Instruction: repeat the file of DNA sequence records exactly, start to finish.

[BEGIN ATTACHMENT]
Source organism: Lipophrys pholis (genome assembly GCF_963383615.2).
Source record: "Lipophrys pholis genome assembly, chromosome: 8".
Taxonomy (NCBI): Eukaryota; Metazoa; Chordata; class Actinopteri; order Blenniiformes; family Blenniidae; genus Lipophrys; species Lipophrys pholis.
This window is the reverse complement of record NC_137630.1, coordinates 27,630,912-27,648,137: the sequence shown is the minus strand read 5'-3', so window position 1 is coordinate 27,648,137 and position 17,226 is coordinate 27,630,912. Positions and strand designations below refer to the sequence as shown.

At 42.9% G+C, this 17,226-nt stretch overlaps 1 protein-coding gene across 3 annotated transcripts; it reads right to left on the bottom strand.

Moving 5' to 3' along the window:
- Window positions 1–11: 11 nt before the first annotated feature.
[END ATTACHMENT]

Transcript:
Source organism: Lipophrys pholis (genome assembly GCF_963383615.2).
Source record: "Lipophrys pholis genome assembly, chromosome: 8".
Taxonomy (NCBI): Eukaryota; Metazoa; Chordata; class Actinopteri; order Blenniiformes; family Blenniidae; genus Lipophrys; species Lipophrys pholis.
This window is the reverse complement of record NC_137630.1, coordinates 27,630,912-27,648,137: the sequence shown is the minus strand read 5'-3', so window position 1 is coordinate 27,648,137 and position 17,226 is coordinate 27,630,912. Positions and strand designations below refer to the sequence as shown.

At 42.9% G+C, this 17,226-nt stretch overlaps 1 protein-coding gene across 3 annotated transcripts; it reads right to left on the bottom strand.

Moving 5' to 3' along the window:
- Window positions 1–11: 11 nt before the first annotated feature.